Prior Knowledge and Recognition Memory : a Computational Modeling Approach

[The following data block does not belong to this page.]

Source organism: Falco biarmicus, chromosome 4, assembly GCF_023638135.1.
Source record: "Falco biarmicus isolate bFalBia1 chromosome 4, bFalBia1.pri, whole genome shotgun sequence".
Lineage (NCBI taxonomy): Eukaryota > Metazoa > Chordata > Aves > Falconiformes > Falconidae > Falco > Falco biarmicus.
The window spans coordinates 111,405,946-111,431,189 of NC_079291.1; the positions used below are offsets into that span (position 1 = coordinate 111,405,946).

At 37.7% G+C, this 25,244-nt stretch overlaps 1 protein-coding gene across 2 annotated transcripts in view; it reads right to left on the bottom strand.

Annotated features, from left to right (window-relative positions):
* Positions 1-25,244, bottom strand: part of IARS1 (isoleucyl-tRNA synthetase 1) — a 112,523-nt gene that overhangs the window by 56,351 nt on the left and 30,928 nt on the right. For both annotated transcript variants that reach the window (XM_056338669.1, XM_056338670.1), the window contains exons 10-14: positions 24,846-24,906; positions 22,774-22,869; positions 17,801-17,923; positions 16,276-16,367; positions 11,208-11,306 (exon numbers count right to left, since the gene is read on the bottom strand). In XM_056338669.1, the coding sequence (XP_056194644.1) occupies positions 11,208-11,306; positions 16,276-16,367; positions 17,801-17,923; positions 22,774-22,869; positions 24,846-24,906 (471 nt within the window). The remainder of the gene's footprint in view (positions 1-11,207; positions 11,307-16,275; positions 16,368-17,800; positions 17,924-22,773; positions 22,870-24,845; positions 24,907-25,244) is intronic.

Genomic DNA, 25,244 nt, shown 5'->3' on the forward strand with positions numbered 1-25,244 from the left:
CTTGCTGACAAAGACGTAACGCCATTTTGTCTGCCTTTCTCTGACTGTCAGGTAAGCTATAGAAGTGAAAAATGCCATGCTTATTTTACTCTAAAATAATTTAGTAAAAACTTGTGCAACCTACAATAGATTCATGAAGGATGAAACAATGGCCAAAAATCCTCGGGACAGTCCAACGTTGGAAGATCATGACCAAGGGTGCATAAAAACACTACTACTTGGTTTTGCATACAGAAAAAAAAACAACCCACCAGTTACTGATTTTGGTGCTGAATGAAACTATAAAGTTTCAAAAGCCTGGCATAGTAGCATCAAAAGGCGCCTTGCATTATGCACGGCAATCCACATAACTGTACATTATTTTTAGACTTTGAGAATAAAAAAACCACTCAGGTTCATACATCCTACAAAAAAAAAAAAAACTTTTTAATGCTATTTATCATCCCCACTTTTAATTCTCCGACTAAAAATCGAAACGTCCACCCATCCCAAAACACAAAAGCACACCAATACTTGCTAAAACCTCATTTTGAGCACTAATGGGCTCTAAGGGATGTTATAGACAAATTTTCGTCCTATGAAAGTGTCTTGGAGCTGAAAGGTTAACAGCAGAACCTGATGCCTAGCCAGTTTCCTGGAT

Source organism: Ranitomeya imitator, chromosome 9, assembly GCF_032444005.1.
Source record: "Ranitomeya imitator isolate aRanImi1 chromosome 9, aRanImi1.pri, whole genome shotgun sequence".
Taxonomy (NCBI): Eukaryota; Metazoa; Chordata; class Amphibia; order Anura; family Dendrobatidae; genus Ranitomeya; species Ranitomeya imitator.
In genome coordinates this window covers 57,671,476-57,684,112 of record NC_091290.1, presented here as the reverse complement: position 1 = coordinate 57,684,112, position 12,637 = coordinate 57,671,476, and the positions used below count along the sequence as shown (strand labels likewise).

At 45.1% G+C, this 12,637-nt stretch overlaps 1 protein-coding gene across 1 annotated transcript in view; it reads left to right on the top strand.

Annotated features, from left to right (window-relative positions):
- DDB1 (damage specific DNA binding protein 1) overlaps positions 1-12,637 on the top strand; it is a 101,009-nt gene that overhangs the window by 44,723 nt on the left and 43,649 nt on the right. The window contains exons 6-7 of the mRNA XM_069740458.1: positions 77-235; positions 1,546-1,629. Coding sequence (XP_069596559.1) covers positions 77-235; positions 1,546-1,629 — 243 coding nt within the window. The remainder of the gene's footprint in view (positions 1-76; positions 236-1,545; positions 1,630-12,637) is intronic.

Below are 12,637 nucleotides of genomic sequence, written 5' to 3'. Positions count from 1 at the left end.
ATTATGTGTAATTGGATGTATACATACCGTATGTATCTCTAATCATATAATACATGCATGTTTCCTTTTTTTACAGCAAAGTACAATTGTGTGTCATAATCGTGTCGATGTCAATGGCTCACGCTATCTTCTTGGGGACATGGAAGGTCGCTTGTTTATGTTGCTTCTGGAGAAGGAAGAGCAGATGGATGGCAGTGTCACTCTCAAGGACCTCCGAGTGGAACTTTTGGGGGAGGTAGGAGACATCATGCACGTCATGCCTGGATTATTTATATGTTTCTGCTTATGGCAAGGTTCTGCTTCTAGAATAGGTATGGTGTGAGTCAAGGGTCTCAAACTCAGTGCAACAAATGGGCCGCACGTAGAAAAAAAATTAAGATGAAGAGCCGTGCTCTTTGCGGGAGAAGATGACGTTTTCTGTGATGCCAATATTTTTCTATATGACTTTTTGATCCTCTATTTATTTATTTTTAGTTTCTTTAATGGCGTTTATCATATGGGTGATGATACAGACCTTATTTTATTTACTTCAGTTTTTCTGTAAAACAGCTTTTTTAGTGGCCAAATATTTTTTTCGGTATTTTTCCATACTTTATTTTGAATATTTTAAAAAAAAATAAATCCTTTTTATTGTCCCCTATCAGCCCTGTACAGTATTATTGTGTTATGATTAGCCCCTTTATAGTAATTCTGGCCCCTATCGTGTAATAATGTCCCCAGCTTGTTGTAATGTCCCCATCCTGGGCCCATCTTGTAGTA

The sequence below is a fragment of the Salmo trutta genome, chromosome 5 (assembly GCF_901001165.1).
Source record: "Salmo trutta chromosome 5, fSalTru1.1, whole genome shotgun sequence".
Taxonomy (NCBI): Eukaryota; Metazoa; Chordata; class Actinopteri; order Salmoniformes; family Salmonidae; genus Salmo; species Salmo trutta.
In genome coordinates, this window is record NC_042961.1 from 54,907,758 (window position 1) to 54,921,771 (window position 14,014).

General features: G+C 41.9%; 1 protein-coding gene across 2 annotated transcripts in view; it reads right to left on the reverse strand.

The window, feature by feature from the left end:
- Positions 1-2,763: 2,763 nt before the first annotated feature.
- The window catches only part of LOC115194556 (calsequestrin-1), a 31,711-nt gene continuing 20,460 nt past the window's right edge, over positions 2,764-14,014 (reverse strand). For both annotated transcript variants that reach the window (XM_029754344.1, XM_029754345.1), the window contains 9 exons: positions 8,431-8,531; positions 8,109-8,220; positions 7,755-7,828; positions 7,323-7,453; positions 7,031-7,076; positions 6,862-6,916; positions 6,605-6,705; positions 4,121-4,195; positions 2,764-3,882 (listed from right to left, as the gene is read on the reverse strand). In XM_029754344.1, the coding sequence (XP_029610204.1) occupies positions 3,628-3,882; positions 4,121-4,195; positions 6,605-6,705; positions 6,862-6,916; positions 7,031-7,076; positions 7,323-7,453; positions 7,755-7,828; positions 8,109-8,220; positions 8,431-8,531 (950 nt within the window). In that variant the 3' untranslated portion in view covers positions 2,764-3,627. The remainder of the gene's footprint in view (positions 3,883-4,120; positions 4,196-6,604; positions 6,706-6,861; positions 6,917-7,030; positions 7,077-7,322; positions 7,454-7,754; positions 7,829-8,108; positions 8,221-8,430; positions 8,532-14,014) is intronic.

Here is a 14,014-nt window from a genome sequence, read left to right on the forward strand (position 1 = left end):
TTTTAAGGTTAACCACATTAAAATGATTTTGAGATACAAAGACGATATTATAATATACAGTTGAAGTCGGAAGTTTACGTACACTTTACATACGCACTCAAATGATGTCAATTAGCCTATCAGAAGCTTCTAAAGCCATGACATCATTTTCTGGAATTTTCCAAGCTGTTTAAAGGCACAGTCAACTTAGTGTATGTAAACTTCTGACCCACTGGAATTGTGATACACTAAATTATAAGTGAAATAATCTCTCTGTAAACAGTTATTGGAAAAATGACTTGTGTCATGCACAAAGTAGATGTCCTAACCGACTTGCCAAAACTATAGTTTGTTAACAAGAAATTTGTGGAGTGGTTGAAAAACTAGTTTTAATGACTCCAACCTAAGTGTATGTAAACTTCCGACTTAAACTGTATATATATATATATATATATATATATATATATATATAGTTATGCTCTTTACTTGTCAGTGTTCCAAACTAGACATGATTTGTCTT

Sammanfattning: For more than a century, an immense interest has been devoted to the study of recognition memory, where a multitude of memory phenomena has been explained. Recognition memory is usually described with parsimonious measurement and statistical models, stemming from dual process theory and signal detection theory. In the present thesis, the most often used models of recognition memory are reviewed and compared to a novel implementation of the variance theory, abbreviated the VT (Sikström, 2001) in the account of frequency and familiarity effects, and a new model of item variability (the multidimensional signal detection theory, abbreviated the MSDT). The focus of the thesis lies on the effects of prior knowledge on recognition memory, investigated with behavioral, electrophysiological and modeling approaches. In Study 1, a novel paradigm for measuring frequency and familiarity effects in recognition memory was introduced (the name paradigm), where recognition memory was tested on rare and common names that were famous and non-famous. The name paradigm was experimentally implemented in different conditions that provided a detailed description of fame and familiarity effects in recognition memory in four experiments. The study showed that pre-experimental knowledge both facilitates and impairs memory. Fame and frequency were selectively related to specific and non-specific semantic knowledge, where the former enabled retrieval of more and detailed information whereas frequency lacked such specificity at retrieval. The second study elaborated on prior knowledge on recognition memory with the name paradigm by recording Event-Related Potentials, a method with which electrophysiological signatures of cognitive processes can be linked to experimental manipulations. More specific, it was investigated whether old/new effects previously related to familiarity and recollection, the FN400 old/new effect (Mecklinger, 2006) and the late positive component (the LPC, see Rugg & Yonelinas, 2003), respectively, would be selectively induced by frequency and fame, thereby linking the experimental variables to the two memory processes. Further, in a second experiment, the proposed link between familiarity and conceptual priming (Paller, Voss & Boehm, 2007) was investigated. The behavioral findings replicated those in Study 1, and the ERP analysis revealed that low frequent names elicited the FN400 effect, whereas fame to a higher extent than frequency gave rise to the LPC. Experiment 2 demonstrated that familiarity (i.e., the FN400) is insensitive to conceptual priming. Study 3 provided a comprehensive account of fame and frequency effects by a novel implementation of the VT (Sikström, 2001). In two experiments the name paradigm was implemented in conditions where item, source and associative memory was assessed, which replicated the memory findings in Study 1 and 2. In the VT, fame was defined as a pre-experimental encoding of the stimulus. When a famous name was encoded the reinstatement of the item, based on previous experiences (prior to the experimental test) was associated with an increase in the specificity of the representation. This lead to an increase in net input to the underlying at retrieval, due to the high degree of similarity between the encoded and the retrieved item, and low degree of variability. Frequency, on the other hand affected the variability but not the magnitude of the net input, which resulted in lower memory performance. In Study 4, a new model of item variability was introduced, the MSDT. The MSDT describes memory with three parameters, similar to the account provided by signal detection theory (SDT), but introduces non-linearity’s to SDT, relies on binomial rather than normal latent distributions, and provides a multidimensional account of memory phenomena. The MSDT suggests novel predictions on changes in item variability as a function of attentional skill (i.e., ADHD versus healthy controls and varying degrees of attentional disabilities) as well as for the mediators in the differences in response variability in attentive and inattentive people. These predictions were tested on attentive and inattentive people, and provided augmented support for the model. The MSDT was conceptually and mathematically compared to the unequal-variance signal detection theory and the dual-process signal detection model (Yonelinas, 1994), and provided a more comprehensive account of the studied memory phenomena. Because attentive people yield a higher number of active nodes than attentive, and a lower variability in the activation threshold, the former group performs better and yields a higher ratio of new to old item variability than the latter. The MSDT also account for higher level of false alarms in inattentive than attentive, and suggests that the difference in new to old item variability is a result of increased new item variability relative that of old items. Further, the model provides a unified account of item- and response variability.